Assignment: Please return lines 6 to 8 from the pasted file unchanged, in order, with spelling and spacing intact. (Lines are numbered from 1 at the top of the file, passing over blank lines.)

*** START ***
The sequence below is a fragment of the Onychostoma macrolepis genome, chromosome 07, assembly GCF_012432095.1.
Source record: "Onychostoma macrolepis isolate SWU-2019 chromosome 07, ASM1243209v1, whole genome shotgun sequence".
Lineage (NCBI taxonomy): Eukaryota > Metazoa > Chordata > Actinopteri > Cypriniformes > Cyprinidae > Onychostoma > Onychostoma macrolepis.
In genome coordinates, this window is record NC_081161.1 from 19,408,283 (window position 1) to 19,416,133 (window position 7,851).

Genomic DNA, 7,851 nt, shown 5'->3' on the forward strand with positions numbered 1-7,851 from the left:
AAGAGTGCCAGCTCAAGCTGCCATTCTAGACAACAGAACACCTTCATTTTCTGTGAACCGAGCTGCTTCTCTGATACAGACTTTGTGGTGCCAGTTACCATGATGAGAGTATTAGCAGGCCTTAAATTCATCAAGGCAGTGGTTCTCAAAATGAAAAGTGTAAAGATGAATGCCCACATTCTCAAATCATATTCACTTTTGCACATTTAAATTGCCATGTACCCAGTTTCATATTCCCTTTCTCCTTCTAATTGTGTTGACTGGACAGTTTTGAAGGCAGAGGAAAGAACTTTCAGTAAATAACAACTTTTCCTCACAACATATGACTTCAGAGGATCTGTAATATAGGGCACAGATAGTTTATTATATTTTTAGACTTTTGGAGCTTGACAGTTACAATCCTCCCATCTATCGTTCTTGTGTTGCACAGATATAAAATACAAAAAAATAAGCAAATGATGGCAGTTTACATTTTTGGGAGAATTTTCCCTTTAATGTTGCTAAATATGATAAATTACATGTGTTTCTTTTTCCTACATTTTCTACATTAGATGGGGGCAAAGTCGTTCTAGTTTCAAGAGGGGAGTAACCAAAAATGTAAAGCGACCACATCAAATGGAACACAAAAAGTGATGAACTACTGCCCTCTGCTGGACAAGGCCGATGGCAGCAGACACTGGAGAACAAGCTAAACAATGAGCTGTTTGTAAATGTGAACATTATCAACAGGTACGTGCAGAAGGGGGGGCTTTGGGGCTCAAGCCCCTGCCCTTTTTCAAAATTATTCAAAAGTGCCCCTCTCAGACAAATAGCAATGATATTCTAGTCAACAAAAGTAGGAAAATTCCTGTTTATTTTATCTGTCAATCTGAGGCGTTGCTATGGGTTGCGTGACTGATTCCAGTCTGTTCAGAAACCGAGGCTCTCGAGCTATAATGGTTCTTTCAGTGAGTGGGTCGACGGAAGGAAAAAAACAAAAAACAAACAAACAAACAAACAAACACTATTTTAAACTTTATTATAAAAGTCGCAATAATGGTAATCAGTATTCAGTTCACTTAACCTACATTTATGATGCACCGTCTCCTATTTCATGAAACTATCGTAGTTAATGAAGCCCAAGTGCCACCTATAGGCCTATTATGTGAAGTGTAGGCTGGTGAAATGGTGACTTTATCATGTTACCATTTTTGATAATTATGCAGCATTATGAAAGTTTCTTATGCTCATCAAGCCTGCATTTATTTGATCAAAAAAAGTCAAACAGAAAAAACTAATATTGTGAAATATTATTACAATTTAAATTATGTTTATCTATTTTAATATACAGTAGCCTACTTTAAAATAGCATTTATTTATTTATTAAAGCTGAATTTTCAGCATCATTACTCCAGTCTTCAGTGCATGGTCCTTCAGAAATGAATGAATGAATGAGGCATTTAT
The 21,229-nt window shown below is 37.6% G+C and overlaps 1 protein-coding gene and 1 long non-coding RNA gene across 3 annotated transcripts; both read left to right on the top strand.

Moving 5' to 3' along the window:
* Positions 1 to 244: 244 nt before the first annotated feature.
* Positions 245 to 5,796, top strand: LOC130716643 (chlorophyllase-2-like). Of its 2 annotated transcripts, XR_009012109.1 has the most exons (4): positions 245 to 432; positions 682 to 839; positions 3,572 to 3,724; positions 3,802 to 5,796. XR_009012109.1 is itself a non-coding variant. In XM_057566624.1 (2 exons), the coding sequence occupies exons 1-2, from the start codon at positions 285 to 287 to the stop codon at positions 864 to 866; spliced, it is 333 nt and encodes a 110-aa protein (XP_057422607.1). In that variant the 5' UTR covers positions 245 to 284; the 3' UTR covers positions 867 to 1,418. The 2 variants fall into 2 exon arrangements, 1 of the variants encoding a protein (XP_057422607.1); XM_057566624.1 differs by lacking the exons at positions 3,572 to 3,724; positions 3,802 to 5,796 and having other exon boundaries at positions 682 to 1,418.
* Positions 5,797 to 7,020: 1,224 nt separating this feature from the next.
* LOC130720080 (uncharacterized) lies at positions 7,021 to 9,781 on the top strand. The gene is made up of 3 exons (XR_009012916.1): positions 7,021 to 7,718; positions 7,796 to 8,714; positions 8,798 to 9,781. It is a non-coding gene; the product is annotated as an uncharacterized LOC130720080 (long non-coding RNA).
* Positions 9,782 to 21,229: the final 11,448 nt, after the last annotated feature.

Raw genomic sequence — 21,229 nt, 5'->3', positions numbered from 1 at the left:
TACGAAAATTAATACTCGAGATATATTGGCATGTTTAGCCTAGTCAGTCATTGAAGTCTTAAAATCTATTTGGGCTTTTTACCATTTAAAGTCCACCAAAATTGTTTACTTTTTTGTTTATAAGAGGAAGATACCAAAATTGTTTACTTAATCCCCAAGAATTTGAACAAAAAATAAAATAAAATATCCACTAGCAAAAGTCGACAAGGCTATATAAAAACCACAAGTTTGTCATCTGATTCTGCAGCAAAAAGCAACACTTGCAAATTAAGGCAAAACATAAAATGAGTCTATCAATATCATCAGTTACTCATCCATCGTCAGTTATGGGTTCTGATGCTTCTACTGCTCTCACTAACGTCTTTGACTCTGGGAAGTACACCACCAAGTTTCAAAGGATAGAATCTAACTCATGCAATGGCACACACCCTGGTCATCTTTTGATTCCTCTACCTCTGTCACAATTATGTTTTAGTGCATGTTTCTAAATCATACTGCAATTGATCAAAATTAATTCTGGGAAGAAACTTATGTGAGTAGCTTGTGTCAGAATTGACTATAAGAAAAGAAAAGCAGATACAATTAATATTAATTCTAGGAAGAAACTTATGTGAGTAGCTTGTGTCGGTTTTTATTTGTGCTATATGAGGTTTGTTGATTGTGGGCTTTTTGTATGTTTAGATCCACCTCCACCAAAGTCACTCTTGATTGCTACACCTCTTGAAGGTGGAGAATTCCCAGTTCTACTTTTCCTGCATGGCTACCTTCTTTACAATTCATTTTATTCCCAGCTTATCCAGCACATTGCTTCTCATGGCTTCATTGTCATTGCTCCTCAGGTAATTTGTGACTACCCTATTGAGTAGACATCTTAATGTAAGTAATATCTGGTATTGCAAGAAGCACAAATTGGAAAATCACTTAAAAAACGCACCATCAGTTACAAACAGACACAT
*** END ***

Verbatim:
AAGAGTGCCAGCTCAAGCTGCCATTCTAGACAACAGAACACCTTCATTTTCTGTGAACCGAGCTGCTTCTCTGATACAGACTTTGTGGTGCCAGTTACCATGATGAGAGTATTAGCAGGCCTTAAATTCATCAAGGCAGTGGTTCTCAAAATGAAAAGTGTAAAGATGAATGCCCACATTCTCAAATCATATTCACTTTTGCACATTTAAATTGCCATGTACCCAGTTTCATATTCCCTTTCTCCTTCTAATTGTGTTGACTGGACAGTTTTGAAGGCAGAGGAAAGAACTTTCAGTAAATAACAACTTTTCCTCACAACATATGACTTCAGAGGATCTGTAATATAGGGCACAGATAGTTTATTATATTTTTAGACTTTTGGAGCTTGACAGTTACAATCCTCCCATCTATCGTTCTTGTGTTGCACAGATATAAAATACAAAAAAATAAGCAAATGATGGCAGTTTACATTTTTGGGAGAATTTTCCCTTTAATGTTGCTAAATATGATAAATTACATGTGTTTCTTTTTCCTACATTTTCTACATTAGATGGGGGCAAAGTCGTTCTAGTTTCAAGAGGGGAGTAACCAAAAATGTAAAGCGACCACATCAAATGGAACACAAAAAGTGATGAACTACTGCCCTCTGCTGGACAAGGCCGATGGCAGCAGACACTGGAGAACAAGCTAAACAATGAGCTGTTTGTAAATGTGAACATTATCAACAGGTACGTGCAGAAGGGGGGGCTTTGGGGCTCAAGCCCCTGCCCTTTTTCAAAATTATTCAAAAGTGCCCCTCTCAGACAAATAGCAATGATATTCTAGTCAACAAAAGTAGGAAAATTCCTGTTTATTTTATCTGTCAATCTGAGGCGTTGCTATGGGTTGCGTGACTGATTCCAGTCTGTTCAGAAACCGAGGCTCTCGAGCTATAATGGTTCTTTCAGTGAGTGGGTCGACGGAAGGAAAAAAACAAAAAACAAACAAACAAACAAACAAACACTATTTTAAACTTTATTATAAAAGTCGCAATAATGGTAATCAGTATTCAGTTCACTTAACCTACATTTATGATGCACCGTCTCCTATTTCATGAAACTATCGTAGTTAATGAAGCCCAAGTGCCACCTATAGGCCTATTATGTGAAGTGTAGGCTGGTGAAATGGTGACTTTATCATGTTACCATTTTTGATAATTATGCAGCATTATGAAAGTTTCTTATGCTCATCAAGCCTGCATTTATTTGATCAAAAAAAGTCAAACAGAAAAAACTAATATTGTGAAATATTATTACAATTTAAATTATGTTTATCTATTTTAATATACAGTAGCCTACTTTAAAATAGCATTTATTTATTTATTAAAGCTGAATTTTCAGCATCATTACTCCAGTCTTCAGTGCATGGTCCTTCAGAAATGAATGAATGAATGAGGCATTTAT
The 21,229-nt window shown below is 37.6% G+C and overlaps 1 protein-coding gene and 1 long non-coding RNA gene across 3 annotated transcripts; both read left to right on the top strand.

Moving 5' to 3' along the window: